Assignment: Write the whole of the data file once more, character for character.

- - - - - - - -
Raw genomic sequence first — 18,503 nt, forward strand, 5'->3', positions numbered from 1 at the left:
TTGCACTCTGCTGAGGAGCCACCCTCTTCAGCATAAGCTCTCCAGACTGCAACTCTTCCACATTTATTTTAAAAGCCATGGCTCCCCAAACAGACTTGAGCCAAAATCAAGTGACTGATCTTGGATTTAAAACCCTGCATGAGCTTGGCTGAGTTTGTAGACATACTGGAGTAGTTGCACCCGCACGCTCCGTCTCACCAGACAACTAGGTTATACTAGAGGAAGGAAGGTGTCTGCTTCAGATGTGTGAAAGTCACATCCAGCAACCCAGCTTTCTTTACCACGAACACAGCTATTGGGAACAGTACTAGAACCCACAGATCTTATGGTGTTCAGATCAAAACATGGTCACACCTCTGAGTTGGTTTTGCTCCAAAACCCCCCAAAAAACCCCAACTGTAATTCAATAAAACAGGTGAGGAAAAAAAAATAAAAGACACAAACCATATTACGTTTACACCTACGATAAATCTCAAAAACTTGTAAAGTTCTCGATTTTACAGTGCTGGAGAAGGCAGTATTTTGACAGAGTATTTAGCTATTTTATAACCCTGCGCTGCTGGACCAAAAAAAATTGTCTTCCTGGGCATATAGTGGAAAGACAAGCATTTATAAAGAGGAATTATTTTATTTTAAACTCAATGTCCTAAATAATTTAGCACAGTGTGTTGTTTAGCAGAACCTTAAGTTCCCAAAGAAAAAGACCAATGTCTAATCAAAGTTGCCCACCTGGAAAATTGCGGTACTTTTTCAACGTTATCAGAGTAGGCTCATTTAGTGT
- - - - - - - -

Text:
Raw genomic sequence first — 18,503 nt, forward strand, 5'->3', positions numbered from 1 at the left:
TTGCACTCTGCTGAGGAGCCACCCTCTTCAGCATAAGCTCTCCAGACTGCAACTCTTCCACATTTATTTTAAAAGCCATGGCTCCCCAAACAGACTTGAGCCAAAATCAAGTGACTGATCTTGGATTTAAAACCCTGCATGAGCTTGGCTGAGTTTGTAGACATACTGGAGTAGTTGCACCCGCACGCTCCGTCTCACCAGACAACTAGGTTATACTAGAGGAAGGAAGGTGTCTGCTTCAGATGTGTGAAAGTCACATCCAGCAACCCAGCTTTCTTTACCACGAACACAGCTATTGGGAACAGTACTAGAACCCACAGATCTTATGGTGTTCAGATCAAAACATGGTCACACCTCTGAGTTGGTTTTGCTCCAAAACCCCCCAAAAAACCCCAACTGTAATTCAATAAAACAGGTGAGGAAAAAAAAATAAAAGACACAAACCATATTACGTTTACACCTACGATAAATCTCAAAAACTTGTAAAGTTCTCGATTTTACAGTGCTGGAGAAGGCAGTATTTTGACAGAGTATTTAGCTATTTTATAACCCTGCGCTGCTGGACCAAAAAAAATTGTCTTCCTGGGCATATAGTGGAAAGACAAGCATTTATAAAGAGGAATTATTTTATTTTAAACTCAATGTCCTAAATAATTTAGCACAGTGTGTTGTTTAGCAGAACCTTAAGTTCCCAAAGAAAAAGACCAATGTCTAATCAAAGTTGCCCACCTGGAAAATTGCGGTACTTTTTCAACGTTATCAGAGTAGGCTCATTTAGTGT